One thing is for sure, there’s little chance of escaping behavioural profiling these days, but what is it and how can it improve performance in your workplace?
Behavioural profiling is basically the “science” of working out what makes an individual tick. Their motivators, their needs, and their common traits and behaviours.
Today, behavioural profiling is used widely to help organisations when recruiting to find the right team fit, to assess someone’s leadership potential, and to improve work productivity and communication within the organisation.
Communication and being understood is really the most critical skill required as a leader to ensure success. As a manager and leader, as you become more self-aware of your own behavioural style and work preferences, you can learn to adapt your communication style to best suit the people you’re dealing with and the situation.
What we have found when running our Management Skills training course, is that one of the most popular sessions is behavioural profiling because it’s like learning a new language to allow for better communication, and provides participants with a powerful insight into why people behave the way they do.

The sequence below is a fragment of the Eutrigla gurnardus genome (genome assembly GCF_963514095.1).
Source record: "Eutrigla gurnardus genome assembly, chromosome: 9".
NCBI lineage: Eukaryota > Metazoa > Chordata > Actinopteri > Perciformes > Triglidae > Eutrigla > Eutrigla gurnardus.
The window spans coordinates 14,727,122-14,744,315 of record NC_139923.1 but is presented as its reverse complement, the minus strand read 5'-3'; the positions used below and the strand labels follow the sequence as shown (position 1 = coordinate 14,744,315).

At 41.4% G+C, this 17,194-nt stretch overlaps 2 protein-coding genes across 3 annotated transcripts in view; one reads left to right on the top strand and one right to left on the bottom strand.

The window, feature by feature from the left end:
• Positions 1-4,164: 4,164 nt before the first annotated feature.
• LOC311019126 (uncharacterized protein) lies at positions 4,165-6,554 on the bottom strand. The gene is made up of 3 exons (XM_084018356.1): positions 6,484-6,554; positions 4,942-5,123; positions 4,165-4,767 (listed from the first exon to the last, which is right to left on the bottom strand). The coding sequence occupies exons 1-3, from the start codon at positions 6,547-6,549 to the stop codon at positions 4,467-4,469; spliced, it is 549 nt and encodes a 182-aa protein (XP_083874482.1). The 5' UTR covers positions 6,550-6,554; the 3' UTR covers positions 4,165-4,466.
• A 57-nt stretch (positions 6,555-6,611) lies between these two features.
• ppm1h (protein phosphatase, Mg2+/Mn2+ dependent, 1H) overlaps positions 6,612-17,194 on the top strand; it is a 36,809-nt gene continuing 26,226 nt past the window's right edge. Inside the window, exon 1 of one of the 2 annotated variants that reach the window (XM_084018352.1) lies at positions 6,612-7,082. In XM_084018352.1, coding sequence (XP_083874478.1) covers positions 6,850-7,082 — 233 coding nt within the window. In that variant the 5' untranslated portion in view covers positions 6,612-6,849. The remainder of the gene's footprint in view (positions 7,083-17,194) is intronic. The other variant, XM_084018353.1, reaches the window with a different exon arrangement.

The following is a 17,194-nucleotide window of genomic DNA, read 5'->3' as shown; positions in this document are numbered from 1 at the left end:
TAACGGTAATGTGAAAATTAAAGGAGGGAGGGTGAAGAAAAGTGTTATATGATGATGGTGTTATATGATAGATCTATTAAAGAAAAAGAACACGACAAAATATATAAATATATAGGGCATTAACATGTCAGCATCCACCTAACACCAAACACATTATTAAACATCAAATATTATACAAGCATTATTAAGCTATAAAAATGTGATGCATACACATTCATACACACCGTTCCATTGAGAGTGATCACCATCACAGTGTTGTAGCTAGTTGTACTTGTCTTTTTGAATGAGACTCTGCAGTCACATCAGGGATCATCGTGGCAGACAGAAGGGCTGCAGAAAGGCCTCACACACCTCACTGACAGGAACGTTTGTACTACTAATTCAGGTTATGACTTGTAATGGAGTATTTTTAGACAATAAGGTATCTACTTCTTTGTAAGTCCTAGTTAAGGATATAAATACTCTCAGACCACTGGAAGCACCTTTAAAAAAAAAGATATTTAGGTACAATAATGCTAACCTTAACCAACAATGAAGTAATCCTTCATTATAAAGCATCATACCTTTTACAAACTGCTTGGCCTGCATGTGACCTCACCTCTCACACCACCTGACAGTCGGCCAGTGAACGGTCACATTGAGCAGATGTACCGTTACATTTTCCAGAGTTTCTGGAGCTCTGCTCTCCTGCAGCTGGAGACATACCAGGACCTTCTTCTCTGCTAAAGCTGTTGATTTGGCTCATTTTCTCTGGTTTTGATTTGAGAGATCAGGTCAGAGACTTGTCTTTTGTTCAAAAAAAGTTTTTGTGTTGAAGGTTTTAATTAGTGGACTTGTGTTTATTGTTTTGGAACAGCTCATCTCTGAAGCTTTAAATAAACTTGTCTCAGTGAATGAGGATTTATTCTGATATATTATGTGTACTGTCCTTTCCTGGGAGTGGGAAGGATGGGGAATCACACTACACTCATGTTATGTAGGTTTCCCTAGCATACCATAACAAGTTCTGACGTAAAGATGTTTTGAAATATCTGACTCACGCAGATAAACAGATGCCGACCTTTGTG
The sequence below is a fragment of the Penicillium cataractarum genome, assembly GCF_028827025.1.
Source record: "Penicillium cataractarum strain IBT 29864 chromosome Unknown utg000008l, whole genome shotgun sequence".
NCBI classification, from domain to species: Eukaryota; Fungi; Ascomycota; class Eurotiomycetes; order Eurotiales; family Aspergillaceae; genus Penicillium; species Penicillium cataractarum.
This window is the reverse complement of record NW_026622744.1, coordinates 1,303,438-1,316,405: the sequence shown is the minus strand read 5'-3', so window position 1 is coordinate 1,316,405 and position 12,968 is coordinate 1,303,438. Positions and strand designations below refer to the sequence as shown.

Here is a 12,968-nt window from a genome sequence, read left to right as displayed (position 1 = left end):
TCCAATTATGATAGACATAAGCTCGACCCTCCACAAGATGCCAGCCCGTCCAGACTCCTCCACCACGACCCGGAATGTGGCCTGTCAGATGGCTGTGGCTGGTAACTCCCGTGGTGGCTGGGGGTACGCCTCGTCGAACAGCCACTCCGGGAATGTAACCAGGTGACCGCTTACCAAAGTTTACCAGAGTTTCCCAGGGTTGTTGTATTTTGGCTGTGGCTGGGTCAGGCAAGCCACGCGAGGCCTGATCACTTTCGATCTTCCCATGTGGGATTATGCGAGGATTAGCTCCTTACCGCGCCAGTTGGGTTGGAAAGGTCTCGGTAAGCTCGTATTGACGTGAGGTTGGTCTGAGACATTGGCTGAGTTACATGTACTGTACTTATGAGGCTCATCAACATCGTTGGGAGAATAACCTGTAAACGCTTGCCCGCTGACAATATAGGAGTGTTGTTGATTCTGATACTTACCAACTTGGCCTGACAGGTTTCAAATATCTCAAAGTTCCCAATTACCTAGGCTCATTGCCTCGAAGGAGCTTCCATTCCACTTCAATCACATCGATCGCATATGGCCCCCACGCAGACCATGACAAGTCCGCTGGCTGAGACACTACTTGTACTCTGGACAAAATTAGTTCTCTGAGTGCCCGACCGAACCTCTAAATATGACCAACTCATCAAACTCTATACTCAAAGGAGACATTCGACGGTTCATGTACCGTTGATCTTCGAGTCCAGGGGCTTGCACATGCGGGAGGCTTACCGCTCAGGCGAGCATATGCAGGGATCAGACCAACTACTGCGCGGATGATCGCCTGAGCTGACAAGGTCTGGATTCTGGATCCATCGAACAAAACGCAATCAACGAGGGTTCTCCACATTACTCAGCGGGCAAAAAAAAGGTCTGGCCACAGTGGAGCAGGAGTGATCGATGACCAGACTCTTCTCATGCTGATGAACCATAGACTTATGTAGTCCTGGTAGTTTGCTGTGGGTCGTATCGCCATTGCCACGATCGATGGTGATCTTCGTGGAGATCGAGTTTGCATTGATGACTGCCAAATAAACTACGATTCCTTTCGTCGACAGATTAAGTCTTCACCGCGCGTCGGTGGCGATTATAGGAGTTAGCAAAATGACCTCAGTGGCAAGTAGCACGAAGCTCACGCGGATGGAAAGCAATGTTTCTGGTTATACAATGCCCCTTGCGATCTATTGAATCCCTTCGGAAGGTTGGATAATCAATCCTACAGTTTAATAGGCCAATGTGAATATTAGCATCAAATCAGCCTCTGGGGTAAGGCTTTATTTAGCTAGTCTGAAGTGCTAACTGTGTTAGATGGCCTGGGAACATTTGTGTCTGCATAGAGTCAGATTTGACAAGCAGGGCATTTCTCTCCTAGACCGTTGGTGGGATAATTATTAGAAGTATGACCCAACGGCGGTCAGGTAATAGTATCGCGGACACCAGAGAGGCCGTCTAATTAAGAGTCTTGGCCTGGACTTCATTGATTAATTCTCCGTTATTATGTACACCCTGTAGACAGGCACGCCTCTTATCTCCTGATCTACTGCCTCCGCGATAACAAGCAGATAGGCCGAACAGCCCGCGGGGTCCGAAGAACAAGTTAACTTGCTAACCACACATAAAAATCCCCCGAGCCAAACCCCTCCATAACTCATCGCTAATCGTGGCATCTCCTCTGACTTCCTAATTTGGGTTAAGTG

The profiling system we use is DISC as it is simple to understand, is non-judgmental and show’s a person’s leaning towards one or two broad behavioural styles as well as pinpointing their unique combination of traits and attributes from all four main groups. In otherwords, each person will have behavioural preferences but also possesses an individual recipe combining parts from all the groups, just some are more pronounced than others.
So how can behavioural profiling improve individual and team performance?
It comes down to first of all understanding where people are coming from. For example, picture this. In a team you may have a person who communicates positively but can at times be slow at getting to the point, whereas someone else may be very direct and quite aggressive in their approach. Sooner or later they’re probably going to clash with the fallout being felt throughout the team. Imagine if both understood their own behavioural and communication style and could identify and understand the preferences of others, how different things could be.
By understanding what drives an individual, organisations can support their employees to be more effective and, just as importantly, how to retain them.
In a team situation, many organisations recognise the benefit of bringing a diversity of skills but also personalities into a team, which may include the risk takers and innovators, and those that can provide high levels of customer care. If some behavioural styles are missing, teams can be unbalanced causing friction and significant loss of productivity. When team members become more aware of each other’s styles and needs, trust increases, communication improves and team performance is enhanced.
If you would like to learn more about behavioural profiling and how to use it to enhance your management and leadership performance, then please reach out to us or better yet, consider joining us at our next Management Skills for Managers and Leaders training.